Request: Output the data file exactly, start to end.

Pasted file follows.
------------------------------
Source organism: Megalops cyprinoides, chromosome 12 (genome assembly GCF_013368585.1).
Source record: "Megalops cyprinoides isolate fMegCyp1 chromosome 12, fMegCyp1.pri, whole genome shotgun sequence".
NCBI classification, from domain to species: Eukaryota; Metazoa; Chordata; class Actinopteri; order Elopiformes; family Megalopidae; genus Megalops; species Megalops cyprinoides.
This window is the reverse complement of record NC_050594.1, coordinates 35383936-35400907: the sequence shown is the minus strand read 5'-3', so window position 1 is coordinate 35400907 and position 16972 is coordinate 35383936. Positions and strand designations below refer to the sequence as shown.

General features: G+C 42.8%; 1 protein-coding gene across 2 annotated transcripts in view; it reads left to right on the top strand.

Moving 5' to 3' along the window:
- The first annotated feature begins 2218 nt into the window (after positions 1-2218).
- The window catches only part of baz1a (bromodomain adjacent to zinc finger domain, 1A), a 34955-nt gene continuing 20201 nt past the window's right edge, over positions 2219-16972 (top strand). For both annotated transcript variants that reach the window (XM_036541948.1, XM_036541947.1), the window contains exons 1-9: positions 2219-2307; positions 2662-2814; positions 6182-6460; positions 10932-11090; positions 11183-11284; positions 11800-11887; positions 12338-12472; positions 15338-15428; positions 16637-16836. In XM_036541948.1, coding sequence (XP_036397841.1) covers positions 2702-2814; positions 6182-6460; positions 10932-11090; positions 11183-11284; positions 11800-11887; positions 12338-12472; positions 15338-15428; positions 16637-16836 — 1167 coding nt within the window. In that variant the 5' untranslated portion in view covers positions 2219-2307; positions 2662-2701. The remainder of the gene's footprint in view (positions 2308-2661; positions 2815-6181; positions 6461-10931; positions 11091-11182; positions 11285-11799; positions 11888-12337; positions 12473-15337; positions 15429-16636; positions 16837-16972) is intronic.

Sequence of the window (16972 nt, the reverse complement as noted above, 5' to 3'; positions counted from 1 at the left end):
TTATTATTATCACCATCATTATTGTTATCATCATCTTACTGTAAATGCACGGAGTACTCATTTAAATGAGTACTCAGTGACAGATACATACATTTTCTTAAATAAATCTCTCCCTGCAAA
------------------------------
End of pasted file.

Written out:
Source organism: Megalops cyprinoides, chromosome 12 (genome assembly GCF_013368585.1).
Source record: "Megalops cyprinoides isolate fMegCyp1 chromosome 12, fMegCyp1.pri, whole genome shotgun sequence".
NCBI classification, from domain to species: Eukaryota; Metazoa; Chordata; class Actinopteri; order Elopiformes; family Megalopidae; genus Megalops; species Megalops cyprinoides.
This window is the reverse complement of record NC_050594.1, coordinates 35383936-35400907: the sequence shown is the minus strand read 5'-3', so window position 1 is coordinate 35400907 and position 16972 is coordinate 35383936. Positions and strand designations below refer to the sequence as shown.

General features: G+C 42.8%; 1 protein-coding gene across 2 annotated transcripts in view; it reads left to right on the top strand.

Moving 5' to 3' along the window:
- The first annotated feature begins 2218 nt into the window (after positions 1-2218).
- The window catches only part of baz1a (bromodomain adjacent to zinc finger domain, 1A), a 34955-nt gene continuing 20201 nt past the window's right edge, over positions 2219-16972 (top strand). For both annotated transcript variants that reach the window (XM_036541948.1, XM_036541947.1), the window contains exons 1-9: positions 2219-2307; positions 2662-2814; positions 6182-6460; positions 10932-11090; positions 11183-11284; positions 11800-11887; positions 12338-12472; positions 15338-15428; positions 16637-16836. In XM_036541948.1, coding sequence (XP_036397841.1) covers positions 2702-2814; positions 6182-6460; positions 10932-11090; positions 11183-11284; positions 11800-11887; positions 12338-12472; positions 15338-15428; positions 16637-16836 — 1167 coding nt within the window. In that variant the 5' untranslated portion in view covers positions 2219-2307; positions 2662-2701. The remainder of the gene's footprint in view (positions 2308-2661; positions 2815-6181; positions 6461-10931; positions 11091-11182; positions 11285-11799; positions 11888-12337; positions 12473-15337; positions 15429-16636; positions 16837-16972) is intronic.

Sequence of the window (16972 nt, the reverse complement as noted above, 5' to 3'; positions counted from 1 at the left end):
TTATTATTATCACCATCATTATTGTTATCATCATCTTACTGTAAATGCACGGAGTACTCATTTAAATGAGTACTCAGTGACAGATACATACATTTTCTTAAATAAATCTCTCCCTGCAAA